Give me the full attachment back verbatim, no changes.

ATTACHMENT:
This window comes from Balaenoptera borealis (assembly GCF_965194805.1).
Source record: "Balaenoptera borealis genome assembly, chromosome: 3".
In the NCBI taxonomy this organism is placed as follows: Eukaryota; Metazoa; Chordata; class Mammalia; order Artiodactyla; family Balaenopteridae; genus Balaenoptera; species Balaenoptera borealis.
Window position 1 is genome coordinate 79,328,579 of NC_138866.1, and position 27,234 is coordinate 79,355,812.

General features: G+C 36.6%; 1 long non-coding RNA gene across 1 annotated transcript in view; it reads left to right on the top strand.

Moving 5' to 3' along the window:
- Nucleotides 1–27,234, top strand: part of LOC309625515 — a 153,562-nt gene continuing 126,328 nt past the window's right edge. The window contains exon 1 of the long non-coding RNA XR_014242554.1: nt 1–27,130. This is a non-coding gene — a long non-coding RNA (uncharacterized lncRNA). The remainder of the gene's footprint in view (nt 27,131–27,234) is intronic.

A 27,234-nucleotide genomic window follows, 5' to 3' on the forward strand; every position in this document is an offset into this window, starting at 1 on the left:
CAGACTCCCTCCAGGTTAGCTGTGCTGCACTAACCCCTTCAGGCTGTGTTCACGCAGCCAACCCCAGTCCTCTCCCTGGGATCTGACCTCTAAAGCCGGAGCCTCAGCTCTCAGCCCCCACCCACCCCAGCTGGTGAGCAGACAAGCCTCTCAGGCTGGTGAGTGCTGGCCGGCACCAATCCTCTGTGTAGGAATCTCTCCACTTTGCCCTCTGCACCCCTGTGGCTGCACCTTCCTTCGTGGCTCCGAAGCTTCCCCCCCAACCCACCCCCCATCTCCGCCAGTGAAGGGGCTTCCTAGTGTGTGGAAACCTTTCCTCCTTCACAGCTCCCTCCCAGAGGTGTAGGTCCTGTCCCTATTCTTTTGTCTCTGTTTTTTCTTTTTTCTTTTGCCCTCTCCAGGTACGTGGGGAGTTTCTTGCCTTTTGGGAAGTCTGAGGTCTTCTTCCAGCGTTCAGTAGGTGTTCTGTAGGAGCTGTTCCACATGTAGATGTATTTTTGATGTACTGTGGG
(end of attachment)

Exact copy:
This window comes from Balaenoptera borealis (assembly GCF_965194805.1).
Source record: "Balaenoptera borealis genome assembly, chromosome: 3".
In the NCBI taxonomy this organism is placed as follows: Eukaryota; Metazoa; Chordata; class Mammalia; order Artiodactyla; family Balaenopteridae; genus Balaenoptera; species Balaenoptera borealis.
Window position 1 is genome coordinate 79,328,579 of NC_138866.1, and position 27,234 is coordinate 79,355,812.

General features: G+C 36.6%; 1 long non-coding RNA gene across 1 annotated transcript in view; it reads left to right on the top strand.

Moving 5' to 3' along the window:
- Nucleotides 1–27,234, top strand: part of LOC309625515 — a 153,562-nt gene continuing 126,328 nt past the window's right edge. The window contains exon 1 of the long non-coding RNA XR_014242554.1: nt 1–27,130. This is a non-coding gene — a long non-coding RNA (uncharacterized lncRNA). The remainder of the gene's footprint in view (nt 27,131–27,234) is intronic.

A 27,234-nucleotide genomic window follows, 5' to 3' on the forward strand; every position in this document is an offset into this window, starting at 1 on the left:
CAGACTCCCTCCAGGTTAGCTGTGCTGCACTAACCCCTTCAGGCTGTGTTCACGCAGCCAACCCCAGTCCTCTCCCTGGGATCTGACCTCTAAAGCCGGAGCCTCAGCTCTCAGCCCCCACCCACCCCAGCTGGTGAGCAGACAAGCCTCTCAGGCTGGTGAGTGCTGGCCGGCACCAATCCTCTGTGTAGGAATCTCTCCACTTTGCCCTCTGCACCCCTGTGGCTGCACCTTCCTTCGTGGCTCCGAAGCTTCCCCCCCAACCCACCCCCCATCTCCGCCAGTGAAGGGGCTTCCTAGTGTGTGGAAACCTTTCCTCCTTCACAGCTCCCTCCCAGAGGTGTAGGTCCTGTCCCTATTCTTTTGTCTCTGTTTTTTCTTTTTTCTTTTGCCCTCTCCAGGTACGTGGGGAGTTTCTTGCCTTTTGGGAAGTCTGAGGTCTTCTTCCAGCGTTCAGTAGGTGTTCTGTAGGAGCTGTTCCACATGTAGATGTATTTTTGATGTACTGTGGG